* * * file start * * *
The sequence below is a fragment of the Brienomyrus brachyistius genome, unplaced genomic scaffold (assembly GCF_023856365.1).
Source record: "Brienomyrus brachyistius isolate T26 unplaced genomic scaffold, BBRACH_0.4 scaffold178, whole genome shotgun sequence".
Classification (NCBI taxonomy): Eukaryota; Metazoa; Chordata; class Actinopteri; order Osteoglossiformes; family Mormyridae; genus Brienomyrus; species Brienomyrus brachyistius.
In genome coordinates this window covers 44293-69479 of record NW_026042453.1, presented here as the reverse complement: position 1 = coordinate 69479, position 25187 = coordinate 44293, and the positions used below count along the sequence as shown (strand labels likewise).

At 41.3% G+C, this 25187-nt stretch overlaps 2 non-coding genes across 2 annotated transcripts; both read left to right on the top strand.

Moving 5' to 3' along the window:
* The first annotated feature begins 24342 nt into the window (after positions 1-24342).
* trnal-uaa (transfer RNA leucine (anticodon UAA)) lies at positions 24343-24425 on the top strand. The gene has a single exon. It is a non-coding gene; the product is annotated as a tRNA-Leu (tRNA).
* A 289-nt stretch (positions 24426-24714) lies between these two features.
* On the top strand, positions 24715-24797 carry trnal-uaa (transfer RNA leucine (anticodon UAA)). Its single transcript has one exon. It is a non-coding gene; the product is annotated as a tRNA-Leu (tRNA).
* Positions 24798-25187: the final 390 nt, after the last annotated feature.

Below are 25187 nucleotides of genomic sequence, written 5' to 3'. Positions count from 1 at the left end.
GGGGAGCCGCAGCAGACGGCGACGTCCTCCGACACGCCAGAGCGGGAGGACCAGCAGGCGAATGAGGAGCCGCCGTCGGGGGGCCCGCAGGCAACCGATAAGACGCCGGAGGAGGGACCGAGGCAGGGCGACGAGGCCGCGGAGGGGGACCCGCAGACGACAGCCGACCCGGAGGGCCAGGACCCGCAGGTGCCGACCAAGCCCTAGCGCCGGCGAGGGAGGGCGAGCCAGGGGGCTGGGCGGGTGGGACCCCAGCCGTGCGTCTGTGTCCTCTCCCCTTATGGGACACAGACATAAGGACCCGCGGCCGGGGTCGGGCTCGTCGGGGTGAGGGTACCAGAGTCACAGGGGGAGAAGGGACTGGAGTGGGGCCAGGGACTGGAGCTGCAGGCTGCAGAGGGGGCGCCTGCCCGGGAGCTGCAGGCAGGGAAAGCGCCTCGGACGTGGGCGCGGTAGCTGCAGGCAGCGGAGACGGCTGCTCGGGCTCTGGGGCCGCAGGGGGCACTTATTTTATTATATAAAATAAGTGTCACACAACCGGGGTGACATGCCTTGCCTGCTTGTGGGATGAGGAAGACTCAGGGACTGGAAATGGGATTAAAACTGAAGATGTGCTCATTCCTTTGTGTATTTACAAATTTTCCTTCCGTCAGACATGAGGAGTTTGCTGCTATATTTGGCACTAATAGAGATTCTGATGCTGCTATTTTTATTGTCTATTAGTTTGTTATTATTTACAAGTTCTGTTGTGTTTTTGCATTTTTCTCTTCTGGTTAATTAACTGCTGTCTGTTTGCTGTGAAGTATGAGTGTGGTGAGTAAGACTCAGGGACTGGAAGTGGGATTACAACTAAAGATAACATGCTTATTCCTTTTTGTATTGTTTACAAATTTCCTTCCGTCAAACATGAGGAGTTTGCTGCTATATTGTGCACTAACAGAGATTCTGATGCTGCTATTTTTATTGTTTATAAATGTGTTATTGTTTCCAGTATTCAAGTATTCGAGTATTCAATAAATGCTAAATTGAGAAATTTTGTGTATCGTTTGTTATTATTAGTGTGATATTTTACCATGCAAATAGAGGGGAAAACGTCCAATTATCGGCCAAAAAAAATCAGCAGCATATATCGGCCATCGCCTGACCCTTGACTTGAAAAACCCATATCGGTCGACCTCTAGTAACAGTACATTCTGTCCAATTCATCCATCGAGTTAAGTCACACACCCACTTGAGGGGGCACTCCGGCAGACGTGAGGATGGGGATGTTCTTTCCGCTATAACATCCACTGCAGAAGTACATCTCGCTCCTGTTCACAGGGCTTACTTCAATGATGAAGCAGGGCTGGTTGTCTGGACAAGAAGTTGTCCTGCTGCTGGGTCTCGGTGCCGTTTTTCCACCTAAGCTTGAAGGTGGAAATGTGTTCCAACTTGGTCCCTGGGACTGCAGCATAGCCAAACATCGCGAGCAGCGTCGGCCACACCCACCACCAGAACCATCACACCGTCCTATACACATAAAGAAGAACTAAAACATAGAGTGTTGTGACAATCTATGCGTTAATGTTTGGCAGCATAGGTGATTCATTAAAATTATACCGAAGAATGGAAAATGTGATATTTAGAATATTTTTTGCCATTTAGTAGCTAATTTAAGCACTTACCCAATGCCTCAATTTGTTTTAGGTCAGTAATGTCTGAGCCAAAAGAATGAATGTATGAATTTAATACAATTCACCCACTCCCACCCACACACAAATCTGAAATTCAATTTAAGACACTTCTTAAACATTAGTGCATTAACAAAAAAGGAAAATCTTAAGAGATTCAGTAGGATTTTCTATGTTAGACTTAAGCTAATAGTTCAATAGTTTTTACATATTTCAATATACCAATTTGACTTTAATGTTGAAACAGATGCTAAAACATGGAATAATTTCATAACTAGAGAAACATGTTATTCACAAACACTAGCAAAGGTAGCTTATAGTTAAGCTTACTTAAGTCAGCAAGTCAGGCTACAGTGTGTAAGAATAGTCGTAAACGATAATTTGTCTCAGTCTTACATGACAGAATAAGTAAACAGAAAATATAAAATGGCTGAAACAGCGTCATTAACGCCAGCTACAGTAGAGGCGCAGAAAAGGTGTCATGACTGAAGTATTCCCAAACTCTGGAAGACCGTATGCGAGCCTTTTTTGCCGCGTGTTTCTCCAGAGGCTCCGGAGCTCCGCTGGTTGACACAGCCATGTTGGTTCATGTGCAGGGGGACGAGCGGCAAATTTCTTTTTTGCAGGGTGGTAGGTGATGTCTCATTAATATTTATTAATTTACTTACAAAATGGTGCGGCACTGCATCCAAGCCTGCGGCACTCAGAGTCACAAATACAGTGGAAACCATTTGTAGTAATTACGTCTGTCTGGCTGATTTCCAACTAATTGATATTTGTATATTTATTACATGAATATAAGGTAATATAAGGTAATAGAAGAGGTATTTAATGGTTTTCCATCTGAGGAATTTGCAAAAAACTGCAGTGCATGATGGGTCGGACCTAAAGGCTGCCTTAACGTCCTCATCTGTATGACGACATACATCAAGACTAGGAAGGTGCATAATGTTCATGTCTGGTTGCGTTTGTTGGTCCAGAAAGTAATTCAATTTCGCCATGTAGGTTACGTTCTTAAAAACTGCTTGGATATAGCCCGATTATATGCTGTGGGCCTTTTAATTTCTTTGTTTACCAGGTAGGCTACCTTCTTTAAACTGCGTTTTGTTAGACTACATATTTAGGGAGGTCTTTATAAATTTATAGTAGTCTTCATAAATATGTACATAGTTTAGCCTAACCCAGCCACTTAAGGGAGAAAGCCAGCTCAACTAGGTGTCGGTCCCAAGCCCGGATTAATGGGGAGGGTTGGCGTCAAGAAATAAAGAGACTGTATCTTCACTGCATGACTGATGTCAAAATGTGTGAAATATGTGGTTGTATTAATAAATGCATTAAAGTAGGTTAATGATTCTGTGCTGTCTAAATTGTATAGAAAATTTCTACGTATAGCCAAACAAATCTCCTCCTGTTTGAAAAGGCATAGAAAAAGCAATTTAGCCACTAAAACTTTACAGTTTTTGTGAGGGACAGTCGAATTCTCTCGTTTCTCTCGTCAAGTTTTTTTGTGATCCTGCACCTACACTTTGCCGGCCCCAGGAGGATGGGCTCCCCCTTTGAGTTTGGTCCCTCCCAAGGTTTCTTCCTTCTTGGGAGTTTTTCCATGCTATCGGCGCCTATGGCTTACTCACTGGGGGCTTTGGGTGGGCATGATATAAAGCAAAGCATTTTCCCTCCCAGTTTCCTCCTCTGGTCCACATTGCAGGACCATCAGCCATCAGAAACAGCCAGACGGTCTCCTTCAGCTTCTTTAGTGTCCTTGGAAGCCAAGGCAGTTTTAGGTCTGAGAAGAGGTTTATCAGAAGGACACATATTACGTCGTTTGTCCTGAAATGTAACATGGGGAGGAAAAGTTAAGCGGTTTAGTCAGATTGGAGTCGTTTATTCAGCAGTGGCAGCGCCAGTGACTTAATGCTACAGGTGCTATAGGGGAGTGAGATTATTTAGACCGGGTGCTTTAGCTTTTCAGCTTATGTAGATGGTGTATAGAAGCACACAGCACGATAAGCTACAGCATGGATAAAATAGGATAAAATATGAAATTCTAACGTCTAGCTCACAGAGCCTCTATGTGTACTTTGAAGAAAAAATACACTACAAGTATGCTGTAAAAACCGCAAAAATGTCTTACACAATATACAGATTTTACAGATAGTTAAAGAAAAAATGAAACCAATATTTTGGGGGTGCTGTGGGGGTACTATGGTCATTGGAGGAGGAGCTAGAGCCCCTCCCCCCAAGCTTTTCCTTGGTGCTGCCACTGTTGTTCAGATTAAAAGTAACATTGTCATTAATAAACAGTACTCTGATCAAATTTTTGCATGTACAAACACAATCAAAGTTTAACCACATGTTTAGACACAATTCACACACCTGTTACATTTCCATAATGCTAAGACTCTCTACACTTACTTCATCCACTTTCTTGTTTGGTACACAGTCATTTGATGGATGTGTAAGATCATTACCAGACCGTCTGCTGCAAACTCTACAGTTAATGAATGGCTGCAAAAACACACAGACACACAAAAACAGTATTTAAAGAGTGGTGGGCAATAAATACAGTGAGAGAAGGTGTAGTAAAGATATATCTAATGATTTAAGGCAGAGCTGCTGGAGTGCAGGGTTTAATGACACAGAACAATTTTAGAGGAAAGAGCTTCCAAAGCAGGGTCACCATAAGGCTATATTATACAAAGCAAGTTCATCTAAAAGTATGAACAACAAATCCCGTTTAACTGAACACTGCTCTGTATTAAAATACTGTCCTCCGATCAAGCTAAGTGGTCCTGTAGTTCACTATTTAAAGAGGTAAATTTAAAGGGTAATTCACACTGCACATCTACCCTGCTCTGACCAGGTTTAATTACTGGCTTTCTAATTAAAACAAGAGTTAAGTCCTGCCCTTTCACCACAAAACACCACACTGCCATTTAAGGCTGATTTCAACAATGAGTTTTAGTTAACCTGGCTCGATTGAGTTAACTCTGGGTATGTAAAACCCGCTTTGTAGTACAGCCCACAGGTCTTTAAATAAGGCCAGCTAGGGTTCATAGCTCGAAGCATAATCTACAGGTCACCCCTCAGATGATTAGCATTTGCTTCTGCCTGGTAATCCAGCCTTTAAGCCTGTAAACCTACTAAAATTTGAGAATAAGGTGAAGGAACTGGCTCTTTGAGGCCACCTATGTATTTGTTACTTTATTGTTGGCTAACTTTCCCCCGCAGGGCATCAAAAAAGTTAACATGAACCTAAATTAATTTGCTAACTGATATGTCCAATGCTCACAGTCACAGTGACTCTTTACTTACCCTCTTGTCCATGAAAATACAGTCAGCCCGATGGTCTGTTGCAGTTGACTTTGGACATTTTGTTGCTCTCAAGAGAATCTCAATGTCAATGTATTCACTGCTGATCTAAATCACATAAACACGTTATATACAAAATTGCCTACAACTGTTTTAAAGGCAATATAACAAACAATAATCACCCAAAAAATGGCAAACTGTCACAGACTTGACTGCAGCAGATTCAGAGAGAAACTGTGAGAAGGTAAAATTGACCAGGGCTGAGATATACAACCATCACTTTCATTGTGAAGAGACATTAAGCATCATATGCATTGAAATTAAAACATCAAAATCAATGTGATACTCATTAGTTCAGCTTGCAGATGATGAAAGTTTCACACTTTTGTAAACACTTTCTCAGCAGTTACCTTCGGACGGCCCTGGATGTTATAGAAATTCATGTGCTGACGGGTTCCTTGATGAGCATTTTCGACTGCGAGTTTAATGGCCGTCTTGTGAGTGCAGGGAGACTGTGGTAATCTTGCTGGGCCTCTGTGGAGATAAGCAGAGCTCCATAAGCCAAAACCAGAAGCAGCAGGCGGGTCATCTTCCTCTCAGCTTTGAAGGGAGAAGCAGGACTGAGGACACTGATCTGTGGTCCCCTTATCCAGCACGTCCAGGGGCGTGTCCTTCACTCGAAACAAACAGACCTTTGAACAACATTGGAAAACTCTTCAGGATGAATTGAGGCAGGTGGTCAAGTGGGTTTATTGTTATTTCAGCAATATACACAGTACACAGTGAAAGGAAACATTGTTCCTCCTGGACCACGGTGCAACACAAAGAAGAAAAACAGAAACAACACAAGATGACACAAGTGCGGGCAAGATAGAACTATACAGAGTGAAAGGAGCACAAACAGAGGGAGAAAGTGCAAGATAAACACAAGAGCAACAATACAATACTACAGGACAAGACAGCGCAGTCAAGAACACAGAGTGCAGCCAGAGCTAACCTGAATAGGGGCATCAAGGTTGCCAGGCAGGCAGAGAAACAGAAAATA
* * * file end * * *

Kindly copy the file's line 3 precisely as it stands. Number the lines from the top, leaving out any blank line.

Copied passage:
Classification (NCBI taxonomy): Eukaryota; Metazoa; Chordata; class Actinopteri; order Osteoglossiformes; family Mormyridae; genus Brienomyrus; species Brienomyrus brachyistius.